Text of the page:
Review: Silca titanium cleats for Crank Brothers pedals clip tight, go hard
At three times the price of Crank Brothers’ standard brass cleats, the Silca Titanium cleats have to do something spectacular to justify the price, right?
Well, sort of, yes, but also they claim to last 4x longer. So, in theory it's a slight win in durability. But they do two more things better than the stock brass cleats that make them worth the upfront expense.
First, they’re lighter. Silca founder Josh Poertner loves the "marginal gains" concept, and indeed that's the case here. Silca's ti cleat, with the included ti bolts and washer plate is 9g lighter than the standard cleat and hardware per shoe – 18g lighter per pair.
But the real benefit is the cleat's engagement with the pedals – it's firmer and feels more secure.
" data-src="https://bikerumor.com/wp-content/uploads/2022/11/silca-titanium-cleats-review-06.jpg" alt="silca titanium cleats for crank brothers pedals shown on MTB shoes" width="1600" height="1200">
I’ve ridden these with both Eggbeater and Candy pedals and the retention is improved on both. The click upon engagement is audibly more satisfying, but more importantly, it feels a lot more solid, too.
For years I’ve wanted Crank Brothers to make a "pro" cleat that has better retention, and Silca's version delivers the improved feel I’ve been seeking.
"Yes, they’re shaped differently," Poertner told me. "They’re a little more boxy. I’ve always thought the stock cleats felt a little vague. So I made the edges a little harder, which gives them a less greasy, floaty feel when you’re riding."
" data-src="https://bikerumor.com/wp-content/uploads/2022/11/silca-titanium-cleats-comparison-to-crank-brothers-brass-cleats-02.jpg" alt="silca ti cleats versus crank brothers cleats side by side comparison at an angle" width="1600" height="1200">
FWIW, Crank Brothers has not tested these cleats, nor do they approve them. I’ve reached out about whether they’d void any pedal warranty and will update this review with any reply.
UPDATE: Crank Brothers told me that, in their own testing, Silca's cleats could cause more wear on the pedal's wings than the stock cleat, so any warranty claim that arose from premature wear would not be honored if it was due to using these cleats.
Silca says the 6/4 titanium used is still a softer material than the steel used on the pedal's retention mechanisms, so it shouldn't wear out your pedals any more quickly than the softer brass cleats used by Crank Brothers. I haven't noticed any undue wear on the pedals, but to be fair, I rotate through about 5 different pair of Eggbeater and Candy pedals on different bikes, so I’m not putting the same miles on the pedals as I am the cleats.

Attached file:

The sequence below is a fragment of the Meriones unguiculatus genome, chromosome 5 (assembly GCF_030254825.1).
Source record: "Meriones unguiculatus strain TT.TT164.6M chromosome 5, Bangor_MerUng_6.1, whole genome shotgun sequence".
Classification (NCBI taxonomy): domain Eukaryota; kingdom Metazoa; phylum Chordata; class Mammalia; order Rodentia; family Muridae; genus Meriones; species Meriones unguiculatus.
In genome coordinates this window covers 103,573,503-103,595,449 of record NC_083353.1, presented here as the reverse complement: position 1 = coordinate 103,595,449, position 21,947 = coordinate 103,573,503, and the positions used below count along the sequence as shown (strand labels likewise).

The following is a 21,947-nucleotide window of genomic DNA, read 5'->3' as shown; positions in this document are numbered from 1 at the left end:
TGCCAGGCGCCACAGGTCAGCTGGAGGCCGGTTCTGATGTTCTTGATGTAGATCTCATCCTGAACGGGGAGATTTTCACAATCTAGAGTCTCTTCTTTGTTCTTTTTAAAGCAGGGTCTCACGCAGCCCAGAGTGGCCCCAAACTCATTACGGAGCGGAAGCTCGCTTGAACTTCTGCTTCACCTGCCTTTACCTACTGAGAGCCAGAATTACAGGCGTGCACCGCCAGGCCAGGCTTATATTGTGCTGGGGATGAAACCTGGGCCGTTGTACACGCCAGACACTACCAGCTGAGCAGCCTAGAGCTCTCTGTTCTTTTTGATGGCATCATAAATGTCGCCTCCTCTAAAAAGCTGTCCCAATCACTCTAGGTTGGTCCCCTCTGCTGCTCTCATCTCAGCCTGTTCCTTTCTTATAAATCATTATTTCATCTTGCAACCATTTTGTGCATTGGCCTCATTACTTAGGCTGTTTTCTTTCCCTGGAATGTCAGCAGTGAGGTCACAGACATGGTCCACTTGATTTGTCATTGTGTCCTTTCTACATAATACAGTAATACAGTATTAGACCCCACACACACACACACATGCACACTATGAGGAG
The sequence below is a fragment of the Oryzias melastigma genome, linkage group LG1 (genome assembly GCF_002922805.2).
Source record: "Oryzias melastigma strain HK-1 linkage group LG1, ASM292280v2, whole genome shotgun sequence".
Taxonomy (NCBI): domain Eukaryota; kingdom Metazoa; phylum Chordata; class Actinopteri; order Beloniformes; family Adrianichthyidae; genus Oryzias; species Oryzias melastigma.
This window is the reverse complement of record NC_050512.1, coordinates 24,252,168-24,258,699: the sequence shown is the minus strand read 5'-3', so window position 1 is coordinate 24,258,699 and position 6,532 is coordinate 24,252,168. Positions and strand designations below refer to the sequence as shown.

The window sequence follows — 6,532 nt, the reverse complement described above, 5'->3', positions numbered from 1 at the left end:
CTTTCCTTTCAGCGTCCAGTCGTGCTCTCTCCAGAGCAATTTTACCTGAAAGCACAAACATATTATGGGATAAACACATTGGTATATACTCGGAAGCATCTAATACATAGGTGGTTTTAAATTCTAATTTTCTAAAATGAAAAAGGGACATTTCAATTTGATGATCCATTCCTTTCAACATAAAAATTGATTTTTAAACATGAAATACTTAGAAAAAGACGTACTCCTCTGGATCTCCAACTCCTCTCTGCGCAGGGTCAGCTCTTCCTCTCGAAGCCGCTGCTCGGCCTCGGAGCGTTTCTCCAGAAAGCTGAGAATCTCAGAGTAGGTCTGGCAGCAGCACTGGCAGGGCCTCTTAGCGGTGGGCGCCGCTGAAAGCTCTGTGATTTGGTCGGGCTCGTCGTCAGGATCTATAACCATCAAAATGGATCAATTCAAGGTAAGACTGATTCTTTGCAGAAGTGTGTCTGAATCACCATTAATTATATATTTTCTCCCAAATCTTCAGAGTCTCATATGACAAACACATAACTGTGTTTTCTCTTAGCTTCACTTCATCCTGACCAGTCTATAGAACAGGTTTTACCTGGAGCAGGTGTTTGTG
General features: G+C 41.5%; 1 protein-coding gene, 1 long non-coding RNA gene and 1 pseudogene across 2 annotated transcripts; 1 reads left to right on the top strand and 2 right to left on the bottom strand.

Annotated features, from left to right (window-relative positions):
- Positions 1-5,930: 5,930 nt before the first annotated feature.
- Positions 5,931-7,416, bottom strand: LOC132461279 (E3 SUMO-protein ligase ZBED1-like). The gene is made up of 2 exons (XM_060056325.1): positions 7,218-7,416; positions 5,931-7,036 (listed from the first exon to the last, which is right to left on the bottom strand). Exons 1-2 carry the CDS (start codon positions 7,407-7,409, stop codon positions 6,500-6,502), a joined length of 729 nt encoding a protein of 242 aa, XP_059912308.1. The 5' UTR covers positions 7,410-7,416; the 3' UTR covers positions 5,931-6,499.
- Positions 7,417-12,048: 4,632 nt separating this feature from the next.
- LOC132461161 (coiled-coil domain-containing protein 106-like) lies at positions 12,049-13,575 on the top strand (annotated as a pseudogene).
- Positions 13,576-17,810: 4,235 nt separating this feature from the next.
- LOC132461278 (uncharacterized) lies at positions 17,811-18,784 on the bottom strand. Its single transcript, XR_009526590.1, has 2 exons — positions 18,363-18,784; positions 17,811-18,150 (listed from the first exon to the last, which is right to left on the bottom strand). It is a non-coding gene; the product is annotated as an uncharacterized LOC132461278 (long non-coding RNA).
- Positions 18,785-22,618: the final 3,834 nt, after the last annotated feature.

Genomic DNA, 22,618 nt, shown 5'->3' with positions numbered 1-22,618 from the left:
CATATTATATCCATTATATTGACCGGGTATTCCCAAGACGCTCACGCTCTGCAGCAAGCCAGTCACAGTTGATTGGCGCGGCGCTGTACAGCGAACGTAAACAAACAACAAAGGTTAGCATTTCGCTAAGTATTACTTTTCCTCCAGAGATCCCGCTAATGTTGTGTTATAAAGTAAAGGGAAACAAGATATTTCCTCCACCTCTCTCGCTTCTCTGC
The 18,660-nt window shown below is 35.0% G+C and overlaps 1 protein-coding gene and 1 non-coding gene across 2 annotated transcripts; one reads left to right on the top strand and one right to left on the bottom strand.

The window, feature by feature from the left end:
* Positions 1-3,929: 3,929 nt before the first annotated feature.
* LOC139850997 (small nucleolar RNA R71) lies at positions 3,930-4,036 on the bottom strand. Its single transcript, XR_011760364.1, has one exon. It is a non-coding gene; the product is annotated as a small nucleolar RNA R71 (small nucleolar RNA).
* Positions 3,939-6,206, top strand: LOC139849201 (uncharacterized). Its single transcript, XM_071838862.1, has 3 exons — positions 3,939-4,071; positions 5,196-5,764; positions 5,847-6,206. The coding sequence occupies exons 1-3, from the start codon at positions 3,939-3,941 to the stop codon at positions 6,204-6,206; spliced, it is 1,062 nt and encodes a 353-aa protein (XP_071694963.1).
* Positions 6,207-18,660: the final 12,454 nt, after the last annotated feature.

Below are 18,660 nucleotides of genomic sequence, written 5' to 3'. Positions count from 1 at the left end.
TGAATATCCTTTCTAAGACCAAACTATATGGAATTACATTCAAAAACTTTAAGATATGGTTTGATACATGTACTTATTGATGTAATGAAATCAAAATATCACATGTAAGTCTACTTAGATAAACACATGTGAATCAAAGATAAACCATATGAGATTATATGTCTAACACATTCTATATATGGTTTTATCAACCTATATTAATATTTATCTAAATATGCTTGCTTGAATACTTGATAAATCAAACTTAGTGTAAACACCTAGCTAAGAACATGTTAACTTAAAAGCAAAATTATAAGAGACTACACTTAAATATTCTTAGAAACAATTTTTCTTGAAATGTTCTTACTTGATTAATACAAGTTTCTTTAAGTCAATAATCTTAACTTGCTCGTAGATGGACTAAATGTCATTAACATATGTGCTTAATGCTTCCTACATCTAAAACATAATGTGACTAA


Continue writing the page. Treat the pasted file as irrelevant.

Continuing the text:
" data-src="https://bikerumor.com/wp-content/uploads/2022/11/silca-titanium-cleats-review-04.jpg" alt="silca titanium cleats for crank brothers pedals shown on MTB shoes" width="1600" height="1200">
" data-src="https://bikerumor.com/wp-content/uploads/2022/11/silca-titanium-cleats-review-01.jpg" alt="silca titanium cleats for crank brothers pedals shown on MTB shoes" width="2000" height="1499">
The Silca cleats definitely appear to be lasting longer than the brass ones, and both engagement and retention continue to feel solid six months after I started riding them.
" data-src="https://bikerumor.com/wp-content/uploads/2022/11/silca-titanium-cleats-review-02.jpg" alt="silca titanium mountain bike cleats shown with T25 torx bolts" width="1600" height="1200">
I like that they include T25 bolts rather than standard hex bolts. I feel like I can tighten them more securely without fear of stripping them. And, despite concerns that dirt would fill the little Torx grooves and make them harder to remove, so far that hasn't been an issue at all. And, also, nothing an old toothbrush or toothpick couldn't resolve.
If you’re looking for an improved feel and retention from your Crank Brothers pedals and don't mind amortizing a higher upfront cost for longer-lasting cleats, the Silca Titanium cleats are definitely worth trying.
Since I received my test pair, Poertner says they’ve improved their heat treatment process that makes them even tougher, using a process designed for high-wear airplane engine parts, so they’ll maintain their out-of-the-box feeling even longer, and they’ll be a bit smoother when new, too.
MSRP is $85.00, available direct.